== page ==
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Why does Java eat so much RAM?

JVM is a feeble excuse; there are number of programming languages with virtual machines out there. They are fast and less memory hungry (Python comes to mind).

I'm scared of applications developed with Java. Run them for two hours and they will be eating all your memory. NetBeans has set a high score yesterday, consuming (I don't blame NetBeans, because my taskbar showed the process as java) 250Mb of the 512Mb of memory my laptop has.

What kind of memory operations could the virtual machine be doing at the time? I didn't even write something long, just explored examples and modified them.

I sometimes wonder if the "heap is cheap" philosophy of Java isn't a bad one.
JavaShouldBeLessRamHungry
Wednesday, May 07, 2008
 
 
>I sometimes wonder if the "heap is cheap" philosophy of Java isn't a bad one.

Obviously not, based on Java's popularity.
You have only 512 MB of RAM on your laptop?

Wednesday, May 07, 2008
 
 
Why don't you just use Python then? Is it because overall Python is much slower???
anon
Wednesday, May 07, 2008
 
 
hummm.. first Python is significantly slower and eats much more RAM than Java, except in very trivial cases.

second, the problem isn't so much Java that the programs written in it. for example, how much RAM does the latest Visual Studio IDE eats on your machine ? to me, it has always been more than Eclipse after a long running session.

Java encourages a coding style where you allocate a bazillion little objects to do anything. it is built on the idea that RAM is cheap and garbage easily collected. there are also a few features in the language that increase its memory usage for very little practical utility (e.g. you can synchronized on any object => you to reserve space on *any* object for some lock bits even though you'll only use these on less than 1% of all objects allocated).

it is possible to write memory-conscious Java programs, but this requires a lot more effort than using the standard Java libraries, so most people don't do it...
Nia Nia
Wednesday, May 07, 2008
 
 
OMG PYTHON IS TEH RULEZ...If only everyone would just use Python, which is far superior!

Wednesday, May 07, 2008
 
 
I don't get it. So actually the heap is cheap should use less memory? Why half my RAM is being consumed then?

I'm afraid of launching NetBeans. And it was the same thing for SQL Developer (Oracle). Visual studio express 2005 doesn't consume much. I can run it for hours and it will remain fast and smooth.

What's wrong with having 512Mb of RAM? Didn't see any reason of upgrading (until now I guess...)
JavaShouldBeLessRamHungry
Wednesday, May 07, 2008
 
 
"(I don't blame NetBeans, because my taskbar showed the process as java) 250Mb of the 512Mb of memory my laptop has."

Why don't you blame NetBeans? All Java applications ultimately show up in task manager as java.exe. So what you are seeing is the memory usage based on how NetBeans is programmed. Any other reference to NetBeans in the task manager are just executable stub programs designed to get NetBeans up an running under Java.

For example, I have a one line Java program that just waits for user input and closes. It consumes about 5MB. NetBeans is currently consuming 200MB and I'm not executing any code and I don't have any source code windows open. It is just sitting there showing me the project pane.
uggh
Wednesday, May 07, 2008
 
 
And for reference, I just fired up Visual C# 2005 Express and opened a simple hello world project. The memory usage is about 23MB.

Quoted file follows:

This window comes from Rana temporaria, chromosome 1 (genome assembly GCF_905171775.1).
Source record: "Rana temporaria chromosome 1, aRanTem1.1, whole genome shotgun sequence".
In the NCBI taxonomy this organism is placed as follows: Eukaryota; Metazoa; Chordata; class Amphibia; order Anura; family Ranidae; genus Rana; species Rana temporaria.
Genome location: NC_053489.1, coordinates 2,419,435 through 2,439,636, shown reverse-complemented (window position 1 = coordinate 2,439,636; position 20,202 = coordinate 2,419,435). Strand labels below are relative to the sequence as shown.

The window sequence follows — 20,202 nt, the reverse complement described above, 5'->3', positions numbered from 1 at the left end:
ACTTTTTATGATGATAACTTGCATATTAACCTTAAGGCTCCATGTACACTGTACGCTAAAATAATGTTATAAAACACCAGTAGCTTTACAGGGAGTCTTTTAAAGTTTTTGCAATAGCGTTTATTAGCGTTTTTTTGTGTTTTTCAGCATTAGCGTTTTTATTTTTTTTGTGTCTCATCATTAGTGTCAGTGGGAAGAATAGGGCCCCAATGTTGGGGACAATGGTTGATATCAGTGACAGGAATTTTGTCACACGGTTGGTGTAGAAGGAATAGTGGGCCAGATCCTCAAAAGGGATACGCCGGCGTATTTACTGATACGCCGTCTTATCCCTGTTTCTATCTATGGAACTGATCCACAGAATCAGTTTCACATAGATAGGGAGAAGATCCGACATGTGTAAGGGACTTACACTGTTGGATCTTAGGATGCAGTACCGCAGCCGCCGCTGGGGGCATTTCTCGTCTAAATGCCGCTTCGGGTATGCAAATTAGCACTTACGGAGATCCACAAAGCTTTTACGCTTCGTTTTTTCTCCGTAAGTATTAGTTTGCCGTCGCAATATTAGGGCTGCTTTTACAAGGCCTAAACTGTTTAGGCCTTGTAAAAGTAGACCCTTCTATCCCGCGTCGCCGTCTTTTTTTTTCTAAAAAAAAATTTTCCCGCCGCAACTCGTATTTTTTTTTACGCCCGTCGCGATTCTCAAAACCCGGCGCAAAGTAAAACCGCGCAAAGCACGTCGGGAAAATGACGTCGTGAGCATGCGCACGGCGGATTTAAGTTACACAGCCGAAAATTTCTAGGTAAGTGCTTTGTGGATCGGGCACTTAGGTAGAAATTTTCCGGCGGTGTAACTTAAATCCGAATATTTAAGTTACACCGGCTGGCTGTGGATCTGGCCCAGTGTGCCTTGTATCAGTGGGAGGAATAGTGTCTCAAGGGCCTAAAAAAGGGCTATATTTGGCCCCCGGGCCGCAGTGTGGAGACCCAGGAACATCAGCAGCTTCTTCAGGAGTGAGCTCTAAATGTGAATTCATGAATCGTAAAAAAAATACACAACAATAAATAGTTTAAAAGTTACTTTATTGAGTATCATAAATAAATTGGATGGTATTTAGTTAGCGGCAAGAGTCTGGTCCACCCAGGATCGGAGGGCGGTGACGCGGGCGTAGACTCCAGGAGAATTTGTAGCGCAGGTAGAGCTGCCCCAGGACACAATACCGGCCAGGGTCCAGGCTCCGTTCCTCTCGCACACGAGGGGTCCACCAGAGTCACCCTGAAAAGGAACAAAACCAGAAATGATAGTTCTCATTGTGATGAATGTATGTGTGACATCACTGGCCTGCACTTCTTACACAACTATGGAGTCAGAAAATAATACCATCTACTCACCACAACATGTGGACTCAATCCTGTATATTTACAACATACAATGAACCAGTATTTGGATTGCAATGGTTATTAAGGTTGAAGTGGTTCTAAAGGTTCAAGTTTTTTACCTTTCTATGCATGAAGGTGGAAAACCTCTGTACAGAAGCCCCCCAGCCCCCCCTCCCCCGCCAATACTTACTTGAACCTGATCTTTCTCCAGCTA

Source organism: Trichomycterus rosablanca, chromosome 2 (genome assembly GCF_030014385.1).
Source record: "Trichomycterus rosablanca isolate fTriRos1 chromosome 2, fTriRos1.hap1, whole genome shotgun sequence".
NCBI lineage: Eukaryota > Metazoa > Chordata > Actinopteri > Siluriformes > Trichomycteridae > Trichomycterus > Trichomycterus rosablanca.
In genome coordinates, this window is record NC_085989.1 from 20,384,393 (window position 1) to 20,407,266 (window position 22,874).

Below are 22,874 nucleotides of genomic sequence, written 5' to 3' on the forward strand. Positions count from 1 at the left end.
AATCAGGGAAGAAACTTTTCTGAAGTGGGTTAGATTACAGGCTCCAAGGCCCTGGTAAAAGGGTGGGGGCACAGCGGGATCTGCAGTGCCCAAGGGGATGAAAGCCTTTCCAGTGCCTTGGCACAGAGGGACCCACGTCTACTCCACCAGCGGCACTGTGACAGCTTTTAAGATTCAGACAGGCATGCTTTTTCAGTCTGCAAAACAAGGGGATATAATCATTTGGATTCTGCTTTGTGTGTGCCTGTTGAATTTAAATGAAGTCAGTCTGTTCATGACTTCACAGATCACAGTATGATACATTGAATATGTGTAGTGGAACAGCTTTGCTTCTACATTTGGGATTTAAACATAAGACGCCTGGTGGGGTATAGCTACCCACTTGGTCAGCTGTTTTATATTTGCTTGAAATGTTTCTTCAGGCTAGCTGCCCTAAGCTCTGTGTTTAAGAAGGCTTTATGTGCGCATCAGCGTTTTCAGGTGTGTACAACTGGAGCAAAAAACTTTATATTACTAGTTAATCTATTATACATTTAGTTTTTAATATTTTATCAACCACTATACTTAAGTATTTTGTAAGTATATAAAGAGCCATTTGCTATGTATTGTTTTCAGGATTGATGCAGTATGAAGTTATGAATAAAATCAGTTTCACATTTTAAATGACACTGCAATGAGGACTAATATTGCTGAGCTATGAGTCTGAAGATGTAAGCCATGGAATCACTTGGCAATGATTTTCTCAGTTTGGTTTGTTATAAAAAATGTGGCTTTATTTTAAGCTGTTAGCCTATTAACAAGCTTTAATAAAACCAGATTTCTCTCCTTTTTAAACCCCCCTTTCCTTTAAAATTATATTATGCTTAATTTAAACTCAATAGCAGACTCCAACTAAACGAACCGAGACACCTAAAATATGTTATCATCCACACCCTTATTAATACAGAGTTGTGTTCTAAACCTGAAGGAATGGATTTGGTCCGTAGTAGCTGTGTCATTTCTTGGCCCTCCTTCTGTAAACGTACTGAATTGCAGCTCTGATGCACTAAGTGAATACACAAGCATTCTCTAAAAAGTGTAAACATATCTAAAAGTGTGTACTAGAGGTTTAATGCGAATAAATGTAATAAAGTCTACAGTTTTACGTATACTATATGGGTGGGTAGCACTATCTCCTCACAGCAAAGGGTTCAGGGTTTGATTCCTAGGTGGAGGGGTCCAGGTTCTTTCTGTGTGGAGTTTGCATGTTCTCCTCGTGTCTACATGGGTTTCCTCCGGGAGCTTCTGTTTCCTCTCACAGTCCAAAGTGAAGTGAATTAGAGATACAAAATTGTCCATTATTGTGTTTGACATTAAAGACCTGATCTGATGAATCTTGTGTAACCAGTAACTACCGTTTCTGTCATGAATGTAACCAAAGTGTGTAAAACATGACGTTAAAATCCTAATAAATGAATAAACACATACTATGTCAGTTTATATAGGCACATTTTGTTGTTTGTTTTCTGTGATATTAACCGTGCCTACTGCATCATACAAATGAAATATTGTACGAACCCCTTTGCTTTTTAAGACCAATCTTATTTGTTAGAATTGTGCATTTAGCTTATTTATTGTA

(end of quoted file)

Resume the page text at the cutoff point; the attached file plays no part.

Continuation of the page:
uggh
Wednesday, May 07, 2008
 
 
@ughh:

What version of netbeans are you running and what plugins are enabled? My netebans 6.1 (The "All Included" bundle with Web & Java EE, Mobility, Java SE, Ruby and C/C++ modules) has been running for 6 hours and is using 97MB. This versions has a lot more features than VS 2005 express...
Anon Anon Anon
Wednesday, May 07, 2008
 
 
Btw... I'm using Java 6 to run netbeans.. it may make a little difference too.
Anon Anon Anon
Wednesday, May 07, 2008
 
 
For every Java program (using the Sun JVM), there are JVM settings that control how much memory is used. -Xms specifies initial heap size, -Xmx specifies maximum heap size. If -Xms is set to 200MB, it doesn't matter how much space the app actually needs, the Java process will grab 200MB on loading.

One way to monitor application memory usage is through JConsole, which ships with Java5. That'll show you how much of the heap is actually being used.
Nick
Wednesday, May 07, 2008
 
 
buy more ram. it's cheap. 4GB will cost less than a java programer daily salary.
omer
Wednesday, May 07, 2008
 
 
"For every Java program (using the Sun JVM), there are JVM settings that control how much memory is used. -Xms specifies initial heap size, -Xmx specifies maximum heap size."

I must remember to mention that to all the potential users of my Java apps.


"buy more ram. it's cheap."

That too, and the constant, huge updates which will annoy them and eat their hard disk.

Or... I could just use a proper language.
Jimmy Jones
Wednesday, May 07, 2008
 
 
@Jimmy Jones:

> "For every Java program (using the Sun JVM), there are JVM
> settings that control how much memory is used. -Xms specifies
> initial heap size, -Xmx specifies maximum heap size."
>
> I must remember to mention that to all the potential users of
> my Java apps.

No you don't... just create an exe wrapper that sets the proper startup parameters.
Anon Anon Anon
Wednesday, May 07, 2008
 
 
>Visual C# 2005 Express

Visual Studio C++ 2008 Express, one relatively small project open, running for about three hours, using 29MB.

Yes, Java is a memory pig in my own experience.
.
Wednesday, May 07, 2008
 
 
>> What's wrong with having 512Mb of RAM?

LOLOLOLOLOLO... I can't even comment I'm too busy laughing
TravisO Send private email
Wednesday, May 07, 2008
 
 
@Travis